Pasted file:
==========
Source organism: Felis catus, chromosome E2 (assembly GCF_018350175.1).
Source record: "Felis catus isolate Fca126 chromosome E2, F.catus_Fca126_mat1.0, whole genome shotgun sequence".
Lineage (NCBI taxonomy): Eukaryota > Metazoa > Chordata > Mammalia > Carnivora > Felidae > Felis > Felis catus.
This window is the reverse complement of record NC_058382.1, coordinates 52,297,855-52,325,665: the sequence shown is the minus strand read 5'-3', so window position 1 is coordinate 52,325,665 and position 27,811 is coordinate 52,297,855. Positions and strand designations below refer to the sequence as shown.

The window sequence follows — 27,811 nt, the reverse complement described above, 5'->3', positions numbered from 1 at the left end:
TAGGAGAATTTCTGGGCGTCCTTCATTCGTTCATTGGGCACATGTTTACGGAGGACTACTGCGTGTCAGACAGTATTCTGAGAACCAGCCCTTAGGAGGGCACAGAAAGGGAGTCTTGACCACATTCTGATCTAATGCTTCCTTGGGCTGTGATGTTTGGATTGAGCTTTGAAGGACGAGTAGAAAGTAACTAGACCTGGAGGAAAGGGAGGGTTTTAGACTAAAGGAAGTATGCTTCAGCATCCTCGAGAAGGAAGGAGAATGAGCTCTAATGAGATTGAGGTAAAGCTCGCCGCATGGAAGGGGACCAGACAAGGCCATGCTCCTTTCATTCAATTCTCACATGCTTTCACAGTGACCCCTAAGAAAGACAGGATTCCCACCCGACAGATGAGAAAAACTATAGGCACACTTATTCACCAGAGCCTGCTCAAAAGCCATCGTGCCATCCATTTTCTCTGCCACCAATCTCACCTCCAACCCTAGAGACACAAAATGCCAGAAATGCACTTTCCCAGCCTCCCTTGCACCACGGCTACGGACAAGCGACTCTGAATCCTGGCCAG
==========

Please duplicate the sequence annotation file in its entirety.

Source organism: Felis catus, chromosome E2 (assembly GCF_018350175.1).
Source record: "Felis catus isolate Fca126 chromosome E2, F.catus_Fca126_mat1.0, whole genome shotgun sequence".
Lineage (NCBI taxonomy): Eukaryota > Metazoa > Chordata > Mammalia > Carnivora > Felidae > Felis > Felis catus.
This window is the reverse complement of record NC_058382.1, coordinates 52,297,855-52,325,665: the sequence shown is the minus strand read 5'-3', so window position 1 is coordinate 52,325,665 and position 27,811 is coordinate 52,297,855. Positions and strand designations below refer to the sequence as shown.

The window sequence follows — 27,811 nt, the reverse complement described above, 5'->3', positions numbered from 1 at the left end:
TAGGAGAATTTCTGGGCGTCCTTCATTCGTTCATTGGGCACATGTTTACGGAGGACTACTGCGTGTCAGACAGTATTCTGAGAACCAGCCCTTAGGAGGGCACAGAAAGGGAGTCTTGACCACATTCTGATCTAATGCTTCCTTGGGCTGTGATGTTTGGATTGAGCTTTGAAGGACGAGTAGAAAGTAACTAGACCTGGAGGAAAGGGAGGGTTTTAGACTAAAGGAAGTATGCTTCAGCATCCTCGAGAAGGAAGGAGAATGAGCTCTAATGAGATTGAGGTAAAGCTCGCCGCATGGAAGGGGACCAGACAAGGCCATGCTCCTTTCATTCAATTCTCACATGCTTTCACAGTGACCCCTAAGAAAGACAGGATTCCCACCCGACAGATGAGAAAAACTATAGGCACACTTATTCACCAGAGCCTGCTCAAAAGCCATCGTGCCATCCATTTTCTCTGCCACCAATCTCACCTCCAACCCTAGAGACACAAAATGCCAGAAATGCACTTTCCCAGCCTCCCTTGCACCACGGCTACGGACAAGCGACTCTGAATCCTGGCCAG